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Distinguished SOTW Member, Forum Contributor 2015-
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It’s a non-issue to me.

Beyond that, what if you send it back and get a cosmetically perfect instrument that doesn’t play as well?

What matters?
 

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Distinguished SOTW Member, Forum Contributor 2015-
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36,403 Posts
That is my fear at the moment because this is the best playing W020 out of 6 that I've tried. Im not too worried if its cosmetic but I've been taught that it is detrimental to the brass's health as it could spread through the whole horn.
If someone could please clarify If this is myth or not cause I'm non the wiser.
No, it won’t spread over the entire horn. Notice that acid bleed occurs at the edges of parts that are joined by solder. That acid bleed is literally excess flux that was under the edges of the part when it was soldered to the body. It kept the finish from bonding there, and that is why you see the defect now. FWIW, you will also see - with time spent playing the horn - that the finish wears away at the touches for the palm keys and side keys. Visualize that wear as proof that you are playing the horn, rather than sitting ‘round and judging its cosmetics.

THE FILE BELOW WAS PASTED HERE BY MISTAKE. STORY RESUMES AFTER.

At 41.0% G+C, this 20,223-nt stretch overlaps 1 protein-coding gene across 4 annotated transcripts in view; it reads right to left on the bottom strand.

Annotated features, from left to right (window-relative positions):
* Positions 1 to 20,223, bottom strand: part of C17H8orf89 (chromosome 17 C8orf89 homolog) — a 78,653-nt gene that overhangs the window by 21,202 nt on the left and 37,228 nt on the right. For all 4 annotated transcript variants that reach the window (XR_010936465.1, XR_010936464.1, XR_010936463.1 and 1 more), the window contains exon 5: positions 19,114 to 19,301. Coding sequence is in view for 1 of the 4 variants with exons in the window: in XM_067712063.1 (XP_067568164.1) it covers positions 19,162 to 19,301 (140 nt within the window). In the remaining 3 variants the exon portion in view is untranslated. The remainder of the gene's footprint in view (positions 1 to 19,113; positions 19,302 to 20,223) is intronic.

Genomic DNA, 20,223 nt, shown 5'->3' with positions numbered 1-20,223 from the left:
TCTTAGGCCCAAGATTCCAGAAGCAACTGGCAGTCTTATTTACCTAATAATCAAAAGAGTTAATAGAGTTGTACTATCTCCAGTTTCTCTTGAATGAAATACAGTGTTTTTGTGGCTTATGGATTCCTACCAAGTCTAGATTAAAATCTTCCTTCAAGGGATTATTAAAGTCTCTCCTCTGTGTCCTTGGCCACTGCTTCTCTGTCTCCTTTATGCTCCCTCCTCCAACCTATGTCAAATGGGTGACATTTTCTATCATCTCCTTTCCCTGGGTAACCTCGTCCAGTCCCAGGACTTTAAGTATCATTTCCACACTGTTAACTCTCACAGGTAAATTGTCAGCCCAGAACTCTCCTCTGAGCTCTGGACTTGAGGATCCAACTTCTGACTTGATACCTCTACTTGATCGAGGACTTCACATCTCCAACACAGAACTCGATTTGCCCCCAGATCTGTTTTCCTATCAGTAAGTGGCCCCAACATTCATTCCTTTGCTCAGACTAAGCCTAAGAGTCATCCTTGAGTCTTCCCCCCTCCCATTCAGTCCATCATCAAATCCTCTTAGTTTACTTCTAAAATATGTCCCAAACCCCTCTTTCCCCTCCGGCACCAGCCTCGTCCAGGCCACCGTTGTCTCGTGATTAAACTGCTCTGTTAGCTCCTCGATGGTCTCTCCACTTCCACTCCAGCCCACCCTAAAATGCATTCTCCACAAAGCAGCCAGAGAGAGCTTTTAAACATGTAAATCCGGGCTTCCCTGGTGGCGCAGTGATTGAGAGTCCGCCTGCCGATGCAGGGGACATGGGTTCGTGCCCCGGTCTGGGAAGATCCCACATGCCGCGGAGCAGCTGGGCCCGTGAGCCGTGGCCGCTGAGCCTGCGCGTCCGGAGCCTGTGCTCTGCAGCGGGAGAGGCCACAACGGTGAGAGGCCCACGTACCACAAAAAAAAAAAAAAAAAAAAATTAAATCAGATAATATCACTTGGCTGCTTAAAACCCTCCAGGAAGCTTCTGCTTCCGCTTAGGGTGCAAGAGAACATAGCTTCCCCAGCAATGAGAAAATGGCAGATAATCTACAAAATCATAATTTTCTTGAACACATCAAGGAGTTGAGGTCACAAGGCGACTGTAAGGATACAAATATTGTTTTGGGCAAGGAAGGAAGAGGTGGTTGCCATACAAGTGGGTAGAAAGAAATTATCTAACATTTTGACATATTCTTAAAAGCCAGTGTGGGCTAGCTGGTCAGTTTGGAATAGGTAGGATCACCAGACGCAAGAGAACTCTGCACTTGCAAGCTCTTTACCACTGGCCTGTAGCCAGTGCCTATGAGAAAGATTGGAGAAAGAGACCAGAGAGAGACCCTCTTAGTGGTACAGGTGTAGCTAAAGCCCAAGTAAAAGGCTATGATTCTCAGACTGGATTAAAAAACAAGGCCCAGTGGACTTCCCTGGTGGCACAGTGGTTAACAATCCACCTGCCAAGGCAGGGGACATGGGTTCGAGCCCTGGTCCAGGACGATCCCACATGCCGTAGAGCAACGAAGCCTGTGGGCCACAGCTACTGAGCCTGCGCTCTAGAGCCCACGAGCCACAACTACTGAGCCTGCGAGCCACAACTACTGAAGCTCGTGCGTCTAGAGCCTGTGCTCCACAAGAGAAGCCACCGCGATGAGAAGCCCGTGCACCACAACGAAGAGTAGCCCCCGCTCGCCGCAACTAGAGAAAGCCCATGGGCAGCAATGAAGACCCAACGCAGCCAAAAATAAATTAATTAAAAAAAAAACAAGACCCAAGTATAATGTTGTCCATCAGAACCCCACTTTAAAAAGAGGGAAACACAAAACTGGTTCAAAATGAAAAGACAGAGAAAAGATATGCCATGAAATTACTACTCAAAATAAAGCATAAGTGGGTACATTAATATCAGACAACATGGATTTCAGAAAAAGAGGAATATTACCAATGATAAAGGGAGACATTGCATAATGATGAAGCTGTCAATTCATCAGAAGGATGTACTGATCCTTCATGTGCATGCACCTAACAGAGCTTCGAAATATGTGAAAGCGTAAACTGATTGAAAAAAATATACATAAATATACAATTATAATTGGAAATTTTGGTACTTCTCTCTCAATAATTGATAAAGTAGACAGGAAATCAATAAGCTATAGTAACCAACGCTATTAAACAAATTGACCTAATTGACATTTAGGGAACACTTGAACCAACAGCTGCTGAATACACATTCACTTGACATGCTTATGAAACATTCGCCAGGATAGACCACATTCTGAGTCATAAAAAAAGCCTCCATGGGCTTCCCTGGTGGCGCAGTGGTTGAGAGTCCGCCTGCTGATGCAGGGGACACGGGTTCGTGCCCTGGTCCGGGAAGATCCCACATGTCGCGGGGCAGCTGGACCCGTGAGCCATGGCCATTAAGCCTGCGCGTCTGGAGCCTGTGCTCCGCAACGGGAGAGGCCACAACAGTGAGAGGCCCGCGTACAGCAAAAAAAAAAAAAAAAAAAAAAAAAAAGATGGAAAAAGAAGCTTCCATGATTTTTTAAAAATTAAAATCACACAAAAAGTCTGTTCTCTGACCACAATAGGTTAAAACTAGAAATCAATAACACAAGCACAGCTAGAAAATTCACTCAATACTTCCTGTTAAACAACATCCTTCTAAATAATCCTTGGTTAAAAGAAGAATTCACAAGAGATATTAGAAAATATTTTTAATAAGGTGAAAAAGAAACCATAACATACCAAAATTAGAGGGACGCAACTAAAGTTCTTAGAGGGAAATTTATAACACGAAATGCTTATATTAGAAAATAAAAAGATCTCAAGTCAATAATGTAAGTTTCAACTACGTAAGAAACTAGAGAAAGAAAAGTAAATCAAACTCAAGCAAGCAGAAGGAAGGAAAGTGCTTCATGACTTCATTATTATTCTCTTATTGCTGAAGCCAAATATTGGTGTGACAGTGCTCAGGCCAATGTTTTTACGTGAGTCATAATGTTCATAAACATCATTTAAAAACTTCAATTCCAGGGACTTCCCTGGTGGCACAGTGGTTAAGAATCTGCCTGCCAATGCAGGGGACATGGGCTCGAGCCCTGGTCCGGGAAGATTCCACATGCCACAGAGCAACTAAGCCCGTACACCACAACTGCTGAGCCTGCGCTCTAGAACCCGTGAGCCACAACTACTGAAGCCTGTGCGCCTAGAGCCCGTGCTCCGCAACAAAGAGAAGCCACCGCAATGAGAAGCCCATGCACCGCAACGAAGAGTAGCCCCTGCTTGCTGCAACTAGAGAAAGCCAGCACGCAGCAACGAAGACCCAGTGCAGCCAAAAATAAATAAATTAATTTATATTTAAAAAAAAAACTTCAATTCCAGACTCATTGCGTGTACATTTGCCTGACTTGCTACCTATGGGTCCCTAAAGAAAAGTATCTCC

The finish is more at risk if you live near salt water (ocean), yet there is little that one can do to avoid it there. Using a finish protectant like Meguiars will help seal the finish and keep it shiny - just like protecting the finish on a new guitar or car.

Enjoy your new horn. Those are great instruments.
 
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Distinguished SOTW Member, Forum Contributor 2015-
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In his bench review of Yanagisawa baris, Stephen Howard recommends "nipping it in the bud" if the flux bleed happens early in the sax's life.


View attachment 127678
"I'm often asked if these spots should be dealt with. I think it's safe to assume that if they've been there for any great length of time it's unlikely that they'll spread - but if they pop up within the first few years of a horn's life then it's perhaps wise to nip them in the bud."

I'm all for bud nipping, so forgive me if I didn't see it, but what was his recommendation for action?
 

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Distinguished SOTW Member, Forum Contributor 2015-
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It will never spread to the whole horn, it not that acid bleed is like potato blight .
I love that analogy.

It is tyny droplets of flux or may even be water trapped under the lacquer, which deposited there (and didn’t dry ) in your case it is minimal and may neve ever get any ,more than that. It’s not a disease.
+1
 

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Distinguished SOTW Member, Forum Contributor 2015-
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The nice thing about lacquer is it will burn in to itself unlike other finishes, so it can be touched up without showing.
Not if the color changes - either due to tinting or aging.
 
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